The purple winged, parasitic Potter Wasp forms urn-shaped chambers for its offspring, an extravagant display of parental care.
Potter Wasps make tiny nests that look like ceramic jugs or pots. They build these small containers nests on twigs, branches, or on the trunks of trees. Each pot has only one chamber, unlike the many chambers found inside a honeybee hive. A female lays just one egg inside the chamber and then places paralyzed caterpillars inside with the egg before sealing the pot at the opening. The potter wasp larva eats the caterpillars as it grows and develops before digging its way out of the side of the chamber; the top of the pot is the thickest part and more work to break through.
This type of wasp is not aggressive and females do not guard the pots. Potter Wasps are most active during the summer, helping reduce caterpillar populations that would otherwise nibble away at plant leaves. Emptied pots can be removed from trees, but if one it is intact, leave it until the Potter Wasp inside has made its way out into the world.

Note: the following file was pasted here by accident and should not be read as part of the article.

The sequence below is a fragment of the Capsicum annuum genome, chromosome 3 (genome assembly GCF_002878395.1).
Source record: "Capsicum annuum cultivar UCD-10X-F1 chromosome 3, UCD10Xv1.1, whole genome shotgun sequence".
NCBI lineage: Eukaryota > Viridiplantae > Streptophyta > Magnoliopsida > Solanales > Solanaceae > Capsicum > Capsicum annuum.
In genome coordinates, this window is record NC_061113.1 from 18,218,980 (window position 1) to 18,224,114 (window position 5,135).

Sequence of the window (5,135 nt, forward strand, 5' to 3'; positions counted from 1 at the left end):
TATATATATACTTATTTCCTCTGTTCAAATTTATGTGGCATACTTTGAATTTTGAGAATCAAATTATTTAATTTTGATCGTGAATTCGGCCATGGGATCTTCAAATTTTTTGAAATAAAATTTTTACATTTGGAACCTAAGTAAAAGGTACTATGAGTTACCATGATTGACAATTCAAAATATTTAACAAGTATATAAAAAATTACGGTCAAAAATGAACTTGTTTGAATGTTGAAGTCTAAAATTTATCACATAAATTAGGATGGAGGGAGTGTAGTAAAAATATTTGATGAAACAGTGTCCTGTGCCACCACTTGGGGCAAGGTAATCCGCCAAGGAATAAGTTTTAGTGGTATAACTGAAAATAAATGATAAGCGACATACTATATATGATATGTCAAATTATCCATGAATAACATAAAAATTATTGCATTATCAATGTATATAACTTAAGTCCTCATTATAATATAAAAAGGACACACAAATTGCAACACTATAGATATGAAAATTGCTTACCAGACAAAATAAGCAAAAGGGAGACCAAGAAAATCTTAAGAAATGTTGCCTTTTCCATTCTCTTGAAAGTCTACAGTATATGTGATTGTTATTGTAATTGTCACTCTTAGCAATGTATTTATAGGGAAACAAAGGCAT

Scientific Name: Eumenes fraternus
Bee, Ant, Wasp and Similar
Size (Adult; Length): 9mm to 19mm (0.35in to 0.74in)
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Ant, Bee, and Wasp Anatomy
Antennae: Ants and Bees both have a pair of antennae on the head that senses their surroundings.
Head: The head contains the insect's compound eyes, antennae, and mandibles.
Thorax: Contains various vital parts such as the aorta and nervous system.
Abdomen: Contains various organs including the heart, gut, venom glands, and anus.
Legs: Ants and Bees have three pairs of legs attached to the thorax (center-body section).
NOTE: Ants, Bees and Wasps are part of the Hymenoptera order because they share many similarities.